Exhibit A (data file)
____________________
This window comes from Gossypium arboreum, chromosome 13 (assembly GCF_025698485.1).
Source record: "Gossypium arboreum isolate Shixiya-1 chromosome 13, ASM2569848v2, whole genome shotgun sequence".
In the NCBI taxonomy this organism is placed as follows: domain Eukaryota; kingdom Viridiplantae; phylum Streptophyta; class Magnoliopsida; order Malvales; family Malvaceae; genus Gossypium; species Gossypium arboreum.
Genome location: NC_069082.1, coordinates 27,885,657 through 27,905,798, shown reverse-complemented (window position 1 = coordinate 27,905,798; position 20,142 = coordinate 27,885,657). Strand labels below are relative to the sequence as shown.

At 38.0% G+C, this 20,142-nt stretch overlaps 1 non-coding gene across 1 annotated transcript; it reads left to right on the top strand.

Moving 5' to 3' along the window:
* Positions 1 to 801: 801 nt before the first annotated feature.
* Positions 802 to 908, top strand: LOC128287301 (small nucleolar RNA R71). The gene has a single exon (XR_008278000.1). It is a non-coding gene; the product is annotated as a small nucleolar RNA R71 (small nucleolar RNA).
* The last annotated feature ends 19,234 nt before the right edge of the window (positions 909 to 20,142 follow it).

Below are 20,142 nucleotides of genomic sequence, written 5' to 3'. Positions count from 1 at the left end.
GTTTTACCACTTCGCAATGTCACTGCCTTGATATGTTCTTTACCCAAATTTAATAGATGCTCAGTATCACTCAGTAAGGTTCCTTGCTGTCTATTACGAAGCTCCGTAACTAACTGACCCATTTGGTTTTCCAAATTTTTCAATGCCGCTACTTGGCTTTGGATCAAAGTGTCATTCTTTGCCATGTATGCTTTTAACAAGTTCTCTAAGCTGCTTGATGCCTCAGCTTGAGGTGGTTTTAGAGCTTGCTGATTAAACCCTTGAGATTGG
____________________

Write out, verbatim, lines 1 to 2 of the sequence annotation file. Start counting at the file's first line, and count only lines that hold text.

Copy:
This window comes from Gossypium arboreum, chromosome 13 (assembly GCF_025698485.1).
Source record: "Gossypium arboreum isolate Shixiya-1 chromosome 13, ASM2569848v2, whole genome shotgun sequence".